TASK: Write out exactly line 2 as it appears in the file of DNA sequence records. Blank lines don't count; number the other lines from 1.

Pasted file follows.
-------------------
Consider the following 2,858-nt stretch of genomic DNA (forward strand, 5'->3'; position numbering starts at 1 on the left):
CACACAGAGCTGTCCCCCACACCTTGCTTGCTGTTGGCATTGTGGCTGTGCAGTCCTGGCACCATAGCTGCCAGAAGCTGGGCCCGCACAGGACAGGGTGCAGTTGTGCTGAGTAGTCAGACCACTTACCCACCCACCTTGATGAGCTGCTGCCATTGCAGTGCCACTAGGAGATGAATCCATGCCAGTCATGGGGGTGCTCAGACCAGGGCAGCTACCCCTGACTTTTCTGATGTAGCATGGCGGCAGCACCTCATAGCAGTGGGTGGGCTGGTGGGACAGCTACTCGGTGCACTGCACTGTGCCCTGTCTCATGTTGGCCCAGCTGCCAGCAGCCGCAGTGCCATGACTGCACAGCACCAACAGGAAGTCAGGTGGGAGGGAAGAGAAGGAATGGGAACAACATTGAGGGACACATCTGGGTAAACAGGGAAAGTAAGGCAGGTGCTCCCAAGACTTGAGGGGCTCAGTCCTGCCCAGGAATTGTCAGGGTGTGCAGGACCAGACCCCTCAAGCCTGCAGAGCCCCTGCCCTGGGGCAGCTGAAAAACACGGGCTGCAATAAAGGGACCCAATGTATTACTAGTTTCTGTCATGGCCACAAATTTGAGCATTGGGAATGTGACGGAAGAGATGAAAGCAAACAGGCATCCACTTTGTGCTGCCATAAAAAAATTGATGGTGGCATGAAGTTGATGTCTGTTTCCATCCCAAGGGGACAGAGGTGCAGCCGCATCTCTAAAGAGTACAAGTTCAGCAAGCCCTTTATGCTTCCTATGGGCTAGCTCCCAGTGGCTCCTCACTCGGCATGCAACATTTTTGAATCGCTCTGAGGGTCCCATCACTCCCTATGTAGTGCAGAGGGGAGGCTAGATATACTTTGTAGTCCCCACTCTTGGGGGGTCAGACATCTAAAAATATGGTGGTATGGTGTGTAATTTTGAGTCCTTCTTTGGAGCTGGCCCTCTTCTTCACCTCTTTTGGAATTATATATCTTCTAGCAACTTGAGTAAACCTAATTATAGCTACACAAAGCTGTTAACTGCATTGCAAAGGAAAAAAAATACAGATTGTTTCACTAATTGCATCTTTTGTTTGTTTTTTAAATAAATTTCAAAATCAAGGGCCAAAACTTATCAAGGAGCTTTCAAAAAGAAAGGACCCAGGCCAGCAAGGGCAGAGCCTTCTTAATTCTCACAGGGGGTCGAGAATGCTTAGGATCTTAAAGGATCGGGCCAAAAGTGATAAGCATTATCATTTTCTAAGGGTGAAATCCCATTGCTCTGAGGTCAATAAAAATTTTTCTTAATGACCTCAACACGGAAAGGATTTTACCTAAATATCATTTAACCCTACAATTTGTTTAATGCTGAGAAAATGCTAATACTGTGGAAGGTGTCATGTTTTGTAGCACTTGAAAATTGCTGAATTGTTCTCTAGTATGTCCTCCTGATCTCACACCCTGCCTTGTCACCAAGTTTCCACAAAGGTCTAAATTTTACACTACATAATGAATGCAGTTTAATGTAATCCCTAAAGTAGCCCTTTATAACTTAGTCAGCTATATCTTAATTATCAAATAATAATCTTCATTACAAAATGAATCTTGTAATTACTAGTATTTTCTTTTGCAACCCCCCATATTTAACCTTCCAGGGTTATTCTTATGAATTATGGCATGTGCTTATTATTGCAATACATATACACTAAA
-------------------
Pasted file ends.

CACACAGAGCTGTCCCCCACACCTTGCTTGCTGTTGGCATTGTGGCTGTGCAGTCCTGGCACCATAGCTGCCAGAAGCTGGGCCCGCACAGGACAGGGTGCAGTTGTGCTGAGTAGTCAGACCACTTACCCACCCACCTTGATGAGCTGCTGCCATTGCAGTGCCACTAGGAGATGAATCCATGCCAGTCATGGGGGTGCTCAGACCAGGGCAGCTACCCCTGACTTTTCTGATGTAGCATGGCGGCAGCACCTCATAGCAGTGGGTGGGCTGGTGGGACAGCTACTCGGTGCACTGCACTGTGCCCTGTCTCATGTTGGCCCAGCTGCCAGCAGCCGCAGTGCCATGACTGCACAGCACCAACAGGAAGTCAGGTGGGAGGGAAGAGAAGGAATGGGAACAACATTGAGGGACACATCTGGGTAAACAGGGAAAGTAAGGCAGGTGCTCCCAAGACTTGAGGGGCTCAGTCCTGCCCAGGAATTGTCAGGGTGTGCAGGACCAGACCCCTCAAGCCTGCAGAGCCCCTGCCCTGGGGCAGCTGAAAAACACGGGCTGCAATAAAGGGACCCAATGTATTACTAGTTTCTGTCATGGCCACAAATTTGAGCATTGGGAATGTGACGGAAGAGATGAAAGCAAACAGGCATCCACTTTGTGCTGCCATAAAAAAATTGATGGTGGCATGAAGTTGATGTCTGTTTCCATCCCAAGGGGACAGAGGTGCAGCCGCATCTCTAAAGAGTACAAGTTCAGCAAGCCCTTTATGCTTCCTATGGGCTAGCTCCCAGTGGCTCCTCACTCGGCATGCAACATTTTTGAATCGCTCTGAGGGTCCCATCACTCCCTATGTAGTGCAGAGGGGAGGCTAGATATACTTTGTAGTCCCCACTCTTGGGGGGTCAGACATCTAAAAATATGGTGGTATGGTGTGTAATTTTGAGTCCTTCTTTGGAGCTGGCCCTCTTCTTCACCTCTTTTGGAATTATATATCTTCTAGCAACTTGAGTAAACCTAATTATAGCTACACAAAGCTGTTAACTGCATTGCAAAGGAAAAAAAATACAGATTGTTTCACTAATTGCATCTTTTGTTTGTTTTTTAAATAAATTTCAAAATCAAGGGCCAAAACTTATCAAGGAGCTTTCAAAAAGAAAGGACCCAGGCCAGCAAGGGCAGAGCCTTCTTAATTCTCACAGGGGGTCGAGAATGCTTAGGATCTTAAAGGATCGGGCCAAAAGTGATAAGCATTATCATTTTCTAAGGGTGAAATCCCATTGCTCTGAGGTCAATAAAAATTTTTCTTAATGACCTCAACACGGAAAGGATTTTACCTAAATATCATTTAACCCTACAATTTGTTTAATGCTGAGAAAATGCTAATACTGTGGAAGGTGTCATGTTTTGTAGCACTTGAAAATTGCTGAATTGTTCTCTAGTATGTCCTCCTGATCTCACACCCTGCCTTGTCACCAAGTTTCCACAAAGGTCTAAATTTTACACTACATAATGAATGCAGTTTAATGTAATCCCTAAAGTAGCCCTTTATAACTTAGTCAGCTATATCTTAATTATCAAATAATAATCTTCATTACAAAATGAATCTTGTAATTACTAGTATTTTCTTTTGCAACCCCCCATATTTAACCTTCCAGGGTTATTCTTATGAATTATGGCATGTGCTTATTATTGCAATACATATACACTAAA